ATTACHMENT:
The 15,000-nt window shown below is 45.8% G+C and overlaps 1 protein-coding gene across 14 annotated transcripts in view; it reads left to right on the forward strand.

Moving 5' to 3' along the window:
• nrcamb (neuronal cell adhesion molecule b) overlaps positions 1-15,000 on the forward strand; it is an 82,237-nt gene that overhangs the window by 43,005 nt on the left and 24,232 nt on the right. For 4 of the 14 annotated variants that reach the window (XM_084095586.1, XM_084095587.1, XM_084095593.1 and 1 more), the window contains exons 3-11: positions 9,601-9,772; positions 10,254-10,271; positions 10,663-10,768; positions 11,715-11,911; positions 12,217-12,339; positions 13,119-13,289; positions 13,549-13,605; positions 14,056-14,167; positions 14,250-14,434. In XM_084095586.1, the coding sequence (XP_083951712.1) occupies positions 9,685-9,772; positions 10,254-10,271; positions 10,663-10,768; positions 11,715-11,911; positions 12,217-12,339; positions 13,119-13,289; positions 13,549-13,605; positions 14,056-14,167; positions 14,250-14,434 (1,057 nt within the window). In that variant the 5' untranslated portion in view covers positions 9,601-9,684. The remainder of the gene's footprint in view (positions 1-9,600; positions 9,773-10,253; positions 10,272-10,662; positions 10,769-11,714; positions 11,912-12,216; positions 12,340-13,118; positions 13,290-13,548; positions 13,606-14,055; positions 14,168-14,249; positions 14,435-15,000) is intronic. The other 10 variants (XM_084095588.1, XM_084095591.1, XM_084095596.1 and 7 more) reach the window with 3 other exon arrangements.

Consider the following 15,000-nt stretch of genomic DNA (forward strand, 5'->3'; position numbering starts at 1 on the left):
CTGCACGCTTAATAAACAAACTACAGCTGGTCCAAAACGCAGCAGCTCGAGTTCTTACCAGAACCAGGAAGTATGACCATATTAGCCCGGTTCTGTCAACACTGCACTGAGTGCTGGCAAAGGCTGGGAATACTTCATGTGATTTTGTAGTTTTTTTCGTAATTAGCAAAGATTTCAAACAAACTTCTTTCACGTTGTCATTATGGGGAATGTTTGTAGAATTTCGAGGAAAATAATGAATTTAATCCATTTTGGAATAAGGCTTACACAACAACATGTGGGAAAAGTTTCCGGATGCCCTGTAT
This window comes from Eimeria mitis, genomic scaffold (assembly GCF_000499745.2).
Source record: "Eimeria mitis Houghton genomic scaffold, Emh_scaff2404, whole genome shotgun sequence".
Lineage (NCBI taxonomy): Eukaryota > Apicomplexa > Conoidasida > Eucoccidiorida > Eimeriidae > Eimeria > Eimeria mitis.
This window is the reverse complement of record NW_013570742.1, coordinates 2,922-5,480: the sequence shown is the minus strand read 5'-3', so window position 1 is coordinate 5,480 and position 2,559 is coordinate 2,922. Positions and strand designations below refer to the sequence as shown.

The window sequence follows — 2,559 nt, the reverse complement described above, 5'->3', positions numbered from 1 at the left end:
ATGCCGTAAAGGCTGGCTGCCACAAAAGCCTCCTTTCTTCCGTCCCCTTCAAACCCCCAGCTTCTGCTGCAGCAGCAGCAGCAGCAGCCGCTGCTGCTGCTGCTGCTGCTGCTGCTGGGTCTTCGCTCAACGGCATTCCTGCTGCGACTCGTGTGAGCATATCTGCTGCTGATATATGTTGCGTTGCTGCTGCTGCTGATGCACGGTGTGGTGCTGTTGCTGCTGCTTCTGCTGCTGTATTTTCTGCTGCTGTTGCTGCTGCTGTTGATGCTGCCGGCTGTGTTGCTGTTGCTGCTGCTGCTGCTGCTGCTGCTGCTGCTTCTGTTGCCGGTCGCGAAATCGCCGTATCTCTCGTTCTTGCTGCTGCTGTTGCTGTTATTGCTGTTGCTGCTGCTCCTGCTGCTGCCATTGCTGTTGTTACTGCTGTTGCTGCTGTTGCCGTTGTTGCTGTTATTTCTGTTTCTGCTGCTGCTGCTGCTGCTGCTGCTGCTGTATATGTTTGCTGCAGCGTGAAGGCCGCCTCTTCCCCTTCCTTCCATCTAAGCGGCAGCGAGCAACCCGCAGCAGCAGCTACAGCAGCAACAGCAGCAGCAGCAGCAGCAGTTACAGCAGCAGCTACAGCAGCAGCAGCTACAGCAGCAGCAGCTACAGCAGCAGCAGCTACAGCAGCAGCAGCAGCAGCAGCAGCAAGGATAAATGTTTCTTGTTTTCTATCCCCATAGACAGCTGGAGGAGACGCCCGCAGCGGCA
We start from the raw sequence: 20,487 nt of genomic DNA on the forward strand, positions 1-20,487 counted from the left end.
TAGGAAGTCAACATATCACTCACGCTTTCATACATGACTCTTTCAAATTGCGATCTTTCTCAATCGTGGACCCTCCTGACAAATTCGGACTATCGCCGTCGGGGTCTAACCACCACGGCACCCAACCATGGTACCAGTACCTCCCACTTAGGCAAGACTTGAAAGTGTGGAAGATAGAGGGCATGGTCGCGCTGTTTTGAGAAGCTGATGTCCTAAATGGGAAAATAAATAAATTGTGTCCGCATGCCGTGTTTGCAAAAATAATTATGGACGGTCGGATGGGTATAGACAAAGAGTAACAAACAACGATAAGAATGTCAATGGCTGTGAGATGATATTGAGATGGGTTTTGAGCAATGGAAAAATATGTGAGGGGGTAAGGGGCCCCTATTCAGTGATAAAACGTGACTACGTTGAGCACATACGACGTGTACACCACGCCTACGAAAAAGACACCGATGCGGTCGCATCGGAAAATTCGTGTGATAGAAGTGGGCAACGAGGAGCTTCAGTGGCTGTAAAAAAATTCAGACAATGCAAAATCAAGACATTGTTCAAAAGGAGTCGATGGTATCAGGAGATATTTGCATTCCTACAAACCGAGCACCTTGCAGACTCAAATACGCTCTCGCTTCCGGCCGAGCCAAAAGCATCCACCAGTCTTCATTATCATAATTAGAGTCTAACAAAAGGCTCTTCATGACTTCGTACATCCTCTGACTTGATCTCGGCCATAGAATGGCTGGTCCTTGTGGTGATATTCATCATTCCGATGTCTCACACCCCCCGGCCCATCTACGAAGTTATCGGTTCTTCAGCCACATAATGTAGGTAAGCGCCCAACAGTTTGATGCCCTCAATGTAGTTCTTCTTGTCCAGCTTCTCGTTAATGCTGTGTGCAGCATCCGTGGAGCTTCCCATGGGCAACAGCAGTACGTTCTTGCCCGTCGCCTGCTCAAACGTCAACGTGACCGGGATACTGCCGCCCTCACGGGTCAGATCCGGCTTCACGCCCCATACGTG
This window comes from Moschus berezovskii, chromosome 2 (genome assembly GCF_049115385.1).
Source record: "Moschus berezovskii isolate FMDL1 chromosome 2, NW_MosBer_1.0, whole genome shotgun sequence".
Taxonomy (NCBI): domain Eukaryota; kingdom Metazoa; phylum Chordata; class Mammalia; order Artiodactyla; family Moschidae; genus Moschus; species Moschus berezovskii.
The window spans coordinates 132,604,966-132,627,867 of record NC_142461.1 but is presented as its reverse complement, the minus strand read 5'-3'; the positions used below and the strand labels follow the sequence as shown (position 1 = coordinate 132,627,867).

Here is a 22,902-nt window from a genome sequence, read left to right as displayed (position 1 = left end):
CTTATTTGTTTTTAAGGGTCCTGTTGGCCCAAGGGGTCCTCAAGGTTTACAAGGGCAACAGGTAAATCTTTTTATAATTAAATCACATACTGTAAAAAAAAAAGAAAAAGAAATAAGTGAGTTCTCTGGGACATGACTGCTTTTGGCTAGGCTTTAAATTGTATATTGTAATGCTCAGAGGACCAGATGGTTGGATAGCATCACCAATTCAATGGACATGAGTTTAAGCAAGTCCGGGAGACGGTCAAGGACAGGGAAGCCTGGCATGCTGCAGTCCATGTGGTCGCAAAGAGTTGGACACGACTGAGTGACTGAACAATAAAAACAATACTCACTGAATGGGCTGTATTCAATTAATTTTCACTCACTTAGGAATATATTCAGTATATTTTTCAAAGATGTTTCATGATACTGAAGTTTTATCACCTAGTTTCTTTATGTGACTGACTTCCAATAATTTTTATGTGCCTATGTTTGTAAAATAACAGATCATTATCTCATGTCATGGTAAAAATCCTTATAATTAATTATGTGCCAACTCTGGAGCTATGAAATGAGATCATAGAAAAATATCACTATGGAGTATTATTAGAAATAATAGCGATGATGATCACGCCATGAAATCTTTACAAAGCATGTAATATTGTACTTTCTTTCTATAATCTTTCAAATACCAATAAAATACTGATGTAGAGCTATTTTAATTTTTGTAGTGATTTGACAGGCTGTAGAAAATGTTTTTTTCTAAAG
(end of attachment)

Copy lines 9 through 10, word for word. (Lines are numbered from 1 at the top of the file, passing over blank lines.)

This window is the reverse complement of record NW_013570742.1, coordinates 2,922-5,480: the sequence shown is the minus strand read 5'-3', so window position 1 is coordinate 5,480 and position 2,559 is coordinate 2,922. Positions and strand designations below refer to the sequence as shown.

The window sequence follows — 2,559 nt, the reverse complement described above, 5'->3', positions numbered from 1 at the left end: